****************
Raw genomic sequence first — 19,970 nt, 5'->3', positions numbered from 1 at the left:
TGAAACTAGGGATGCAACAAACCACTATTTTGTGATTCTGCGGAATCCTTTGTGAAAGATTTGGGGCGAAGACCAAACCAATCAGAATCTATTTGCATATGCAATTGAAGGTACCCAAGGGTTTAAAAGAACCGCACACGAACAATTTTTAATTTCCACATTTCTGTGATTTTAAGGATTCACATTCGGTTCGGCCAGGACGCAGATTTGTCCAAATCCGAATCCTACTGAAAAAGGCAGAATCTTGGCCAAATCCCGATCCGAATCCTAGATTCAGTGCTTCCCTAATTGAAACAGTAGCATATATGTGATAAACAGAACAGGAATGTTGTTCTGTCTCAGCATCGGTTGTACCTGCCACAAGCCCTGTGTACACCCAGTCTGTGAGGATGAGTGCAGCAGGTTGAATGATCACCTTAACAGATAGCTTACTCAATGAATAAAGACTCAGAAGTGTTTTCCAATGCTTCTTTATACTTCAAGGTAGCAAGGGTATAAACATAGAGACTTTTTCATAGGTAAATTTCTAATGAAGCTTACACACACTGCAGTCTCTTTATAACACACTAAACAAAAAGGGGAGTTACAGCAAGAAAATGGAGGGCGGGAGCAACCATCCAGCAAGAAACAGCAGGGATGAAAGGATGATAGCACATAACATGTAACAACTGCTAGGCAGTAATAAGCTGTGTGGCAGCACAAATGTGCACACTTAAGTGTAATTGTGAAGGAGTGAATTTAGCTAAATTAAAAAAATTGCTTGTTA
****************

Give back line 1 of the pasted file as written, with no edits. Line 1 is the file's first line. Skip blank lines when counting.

Raw genomic sequence first — 19,970 nt, 5'->3', positions numbered from 1 at the left: